Smaller Vere figure - SOLD OUT
A wooden figure of a female, the entire surface of the body covered in red ochre. The head has an almost diamond shape with the nose and ears forming points. The eyes are small drilled holes and the nose is long with a series of notches to the top. The mouth is small and open, and a notch beneath delineates a double chin. To the side of the mouth and the cheeks are scarification marks. The shoulders are flat and the arms are bent forward at the top and hang down the sides and are bent at the elbows. Between the upper arms are small breasts. The body is solid and has a large stomach with a central ridge running from the area of the navel down to the vagina. The legs are solidly carved and ben at the knees. Mounted on a custom made stand.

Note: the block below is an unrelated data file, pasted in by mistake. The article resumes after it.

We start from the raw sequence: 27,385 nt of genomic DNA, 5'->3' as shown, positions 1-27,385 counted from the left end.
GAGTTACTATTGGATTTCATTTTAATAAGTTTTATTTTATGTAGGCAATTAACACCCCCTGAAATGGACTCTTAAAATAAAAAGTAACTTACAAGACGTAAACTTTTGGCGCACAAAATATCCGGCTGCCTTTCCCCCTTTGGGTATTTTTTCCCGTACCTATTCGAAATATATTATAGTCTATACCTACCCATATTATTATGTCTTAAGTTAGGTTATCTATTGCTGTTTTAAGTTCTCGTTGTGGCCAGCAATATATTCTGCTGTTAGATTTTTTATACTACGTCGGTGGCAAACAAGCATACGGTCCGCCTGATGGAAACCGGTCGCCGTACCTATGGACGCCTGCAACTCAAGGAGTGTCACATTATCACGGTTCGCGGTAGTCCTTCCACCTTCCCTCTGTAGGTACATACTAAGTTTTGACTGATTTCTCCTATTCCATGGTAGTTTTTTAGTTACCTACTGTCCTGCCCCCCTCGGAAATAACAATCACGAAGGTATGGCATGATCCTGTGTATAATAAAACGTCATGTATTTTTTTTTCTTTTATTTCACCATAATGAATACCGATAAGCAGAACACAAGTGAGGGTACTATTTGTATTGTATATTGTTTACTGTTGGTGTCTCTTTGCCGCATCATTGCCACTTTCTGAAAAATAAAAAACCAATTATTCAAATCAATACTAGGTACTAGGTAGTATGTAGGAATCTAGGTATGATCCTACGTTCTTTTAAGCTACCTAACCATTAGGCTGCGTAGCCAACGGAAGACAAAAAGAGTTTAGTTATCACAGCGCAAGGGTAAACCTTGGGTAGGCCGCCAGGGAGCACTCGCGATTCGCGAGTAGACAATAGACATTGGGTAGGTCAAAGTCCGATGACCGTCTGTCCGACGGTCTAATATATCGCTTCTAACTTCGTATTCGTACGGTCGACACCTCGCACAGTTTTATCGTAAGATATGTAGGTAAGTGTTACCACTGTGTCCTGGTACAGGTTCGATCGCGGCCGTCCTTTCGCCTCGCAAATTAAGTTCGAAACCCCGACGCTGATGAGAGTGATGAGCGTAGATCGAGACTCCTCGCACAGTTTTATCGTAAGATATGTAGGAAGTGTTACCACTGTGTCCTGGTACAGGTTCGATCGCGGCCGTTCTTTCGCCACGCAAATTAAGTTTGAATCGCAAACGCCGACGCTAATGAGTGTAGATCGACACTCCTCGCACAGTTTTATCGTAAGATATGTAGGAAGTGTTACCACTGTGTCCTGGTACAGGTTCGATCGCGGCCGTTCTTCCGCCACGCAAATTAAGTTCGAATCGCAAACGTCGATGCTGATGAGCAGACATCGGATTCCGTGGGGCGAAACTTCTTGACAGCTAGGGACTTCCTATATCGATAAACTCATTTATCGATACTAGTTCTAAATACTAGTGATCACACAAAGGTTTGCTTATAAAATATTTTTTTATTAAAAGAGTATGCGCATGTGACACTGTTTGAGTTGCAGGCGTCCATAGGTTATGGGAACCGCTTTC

Like many other people in Africa the Vere seem to have practised scarification. This is a particularly ancient form of body decoration and modification that has been practised by many cultures across the world. In Africa scarification is used to mark particular stages in life, such as puberty and is practised by both men and women. Scarification patterns on sculptures are not only marks of beauty, but marks of one’s lineage as well, and in some cases protection against evil spirits. The practice of scarification is declining, in part due to Western globalisation and the perception of such practices as being outdated, but also due to the spread of Christianity and Islam where it is regarded with suspicion as a part of traditional African religion.